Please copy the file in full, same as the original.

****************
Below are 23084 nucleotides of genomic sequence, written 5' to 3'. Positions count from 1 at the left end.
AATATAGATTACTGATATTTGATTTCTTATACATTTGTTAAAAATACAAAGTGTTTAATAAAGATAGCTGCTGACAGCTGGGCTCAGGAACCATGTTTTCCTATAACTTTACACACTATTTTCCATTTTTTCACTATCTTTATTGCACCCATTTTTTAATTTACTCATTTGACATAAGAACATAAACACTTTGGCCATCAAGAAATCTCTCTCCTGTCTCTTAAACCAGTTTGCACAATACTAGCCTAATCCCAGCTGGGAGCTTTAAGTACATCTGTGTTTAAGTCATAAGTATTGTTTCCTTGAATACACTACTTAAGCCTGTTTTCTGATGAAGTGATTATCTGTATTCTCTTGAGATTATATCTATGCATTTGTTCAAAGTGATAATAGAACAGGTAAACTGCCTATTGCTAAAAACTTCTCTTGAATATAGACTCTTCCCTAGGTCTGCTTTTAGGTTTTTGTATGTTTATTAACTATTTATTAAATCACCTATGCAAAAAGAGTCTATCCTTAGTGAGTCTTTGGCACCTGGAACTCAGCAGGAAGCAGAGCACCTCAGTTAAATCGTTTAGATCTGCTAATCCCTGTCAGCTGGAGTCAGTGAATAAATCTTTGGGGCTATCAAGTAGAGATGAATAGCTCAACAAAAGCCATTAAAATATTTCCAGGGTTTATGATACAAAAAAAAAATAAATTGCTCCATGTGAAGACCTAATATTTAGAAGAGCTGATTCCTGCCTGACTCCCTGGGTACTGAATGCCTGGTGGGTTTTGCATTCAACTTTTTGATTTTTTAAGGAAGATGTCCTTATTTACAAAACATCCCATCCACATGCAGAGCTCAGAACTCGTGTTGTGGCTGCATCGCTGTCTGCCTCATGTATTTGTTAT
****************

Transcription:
Below are 23084 nucleotides of genomic sequence, written 5' to 3'. Positions count from 1 at the left end.
AATATAGATTACTGATATTTGATTTCTTATACATTTGTTAAAAATACAAAGTGTTTAATAAAGATAGCTGCTGACAGCTGGGCTCAGGAACCATGTTTTCCTATAACTTTACACACTATTTTCCATTTTTTCACTATCTTTATTGCACCCATTTTTTAATTTACTCATTTGACATAAGAACATAAACACTTTGGCCATCAAGAAATCTCTCTCCTGTCTCTTAAACCAGTTTGCACAATACTAGCCTAATCCCAGCTGGGAGCTTTAAGTACATCTGTGTTTAAGTCATAAGTATTGTTTCCTTGAATACACTACTTAAGCCTGTTTTCTGATGAAGTGATTATCTGTATTCTCTTGAGATTATATCTATGCATTTGTTCAAAGTGATAATAGAACAGGTAAACTGCCTATTGCTAAAAACTTCTCTTGAATATAGACTCTTCCCTAGGTCTGCTTTTAGGTTTTTGTATGTTTATTAACTATTTATTAAATCACCTATGCAAAAAGAGTCTATCCTTAGTGAGTCTTTGGCACCTGGAACTCAGCAGGAAGCAGAGCACCTCAGTTAAATCGTTTAGATCTGCTAATCCCTGTCAGCTGGAGTCAGTGAATAAATCTTTGGGGCTATCAAGTAGAGATGAATAGCTCAACAAAAGCCATTAAAATATTTCCAGGGTTTATGATACAAAAAAAAAATAAATTGCTCCATGTGAAGACCTAATATTTAGAAGAGCTGATTCCTGCCTGACTCCCTGGGTACTGAATGCCTGGTGGGTTTTGCATTCAACTTTTTGATTTTTTAAGGAAGATGTCCTTATTTACAAAACATCCCATCCACATGCAGAGCTCAGAACTCGTGTTGTGGCTGCATCGCTGTCTGCCTCATGTATTTGTTAT